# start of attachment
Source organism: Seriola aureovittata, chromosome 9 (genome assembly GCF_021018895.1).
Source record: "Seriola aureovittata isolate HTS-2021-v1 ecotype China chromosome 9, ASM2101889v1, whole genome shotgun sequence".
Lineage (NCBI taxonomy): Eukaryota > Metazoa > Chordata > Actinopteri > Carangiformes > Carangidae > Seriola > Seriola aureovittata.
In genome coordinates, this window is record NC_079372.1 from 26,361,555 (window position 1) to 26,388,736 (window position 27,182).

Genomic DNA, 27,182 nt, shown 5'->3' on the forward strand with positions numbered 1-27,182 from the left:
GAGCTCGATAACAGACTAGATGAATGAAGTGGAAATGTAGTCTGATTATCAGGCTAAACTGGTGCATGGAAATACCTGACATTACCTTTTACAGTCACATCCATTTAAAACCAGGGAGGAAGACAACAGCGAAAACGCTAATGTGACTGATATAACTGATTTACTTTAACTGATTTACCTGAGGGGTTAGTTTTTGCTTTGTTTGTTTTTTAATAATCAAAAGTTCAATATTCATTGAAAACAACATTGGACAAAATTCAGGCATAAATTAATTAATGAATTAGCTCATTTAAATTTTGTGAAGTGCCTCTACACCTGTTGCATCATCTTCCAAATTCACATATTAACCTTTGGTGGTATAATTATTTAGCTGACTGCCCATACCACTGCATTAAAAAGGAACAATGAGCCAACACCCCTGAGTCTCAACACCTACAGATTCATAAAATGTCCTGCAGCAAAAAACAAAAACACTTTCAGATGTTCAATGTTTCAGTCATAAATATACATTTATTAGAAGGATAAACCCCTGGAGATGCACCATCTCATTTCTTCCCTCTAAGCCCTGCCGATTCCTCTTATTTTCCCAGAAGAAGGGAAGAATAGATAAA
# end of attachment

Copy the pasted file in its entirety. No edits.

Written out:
Source organism: Seriola aureovittata, chromosome 9 (genome assembly GCF_021018895.1).
Source record: "Seriola aureovittata isolate HTS-2021-v1 ecotype China chromosome 9, ASM2101889v1, whole genome shotgun sequence".
Lineage (NCBI taxonomy): Eukaryota > Metazoa > Chordata > Actinopteri > Carangiformes > Carangidae > Seriola > Seriola aureovittata.
In genome coordinates, this window is record NC_079372.1 from 26,361,555 (window position 1) to 26,388,736 (window position 27,182).

Genomic DNA, 27,182 nt, shown 5'->3' on the forward strand with positions numbered 1-27,182 from the left:
GAGCTCGATAACAGACTAGATGAATGAAGTGGAAATGTAGTCTGATTATCAGGCTAAACTGGTGCATGGAAATACCTGACATTACCTTTTACAGTCACATCCATTTAAAACCAGGGAGGAAGACAACAGCGAAAACGCTAATGTGACTGATATAACTGATTTACTTTAACTGATTTACCTGAGGGGTTAGTTTTTGCTTTGTTTGTTTTTTAATAATCAAAAGTTCAATATTCATTGAAAACAACATTGGACAAAATTCAGGCATAAATTAATTAATGAATTAGCTCATTTAAATTTTGTGAAGTGCCTCTACACCTGTTGCATCATCTTCCAAATTCACATATTAACCTTTGGTGGTATAATTATTTAGCTGACTGCCCATACCACTGCATTAAAAAGGAACAATGAGCCAACACCCCTGAGTCTCAACACCTACAGATTCATAAAATGTCCTGCAGCAAAAAACAAAAACACTTTCAGATGTTCAATGTTTCAGTCATAAATATACATTTATTAGAAGGATAAACCCCTGGAGATGCACCATCTCATTTCTTCCCTCTAAGCCCTGCCGATTCCTCTTATTTTCCCAGAAGAAGGGAAGAATAGATAAA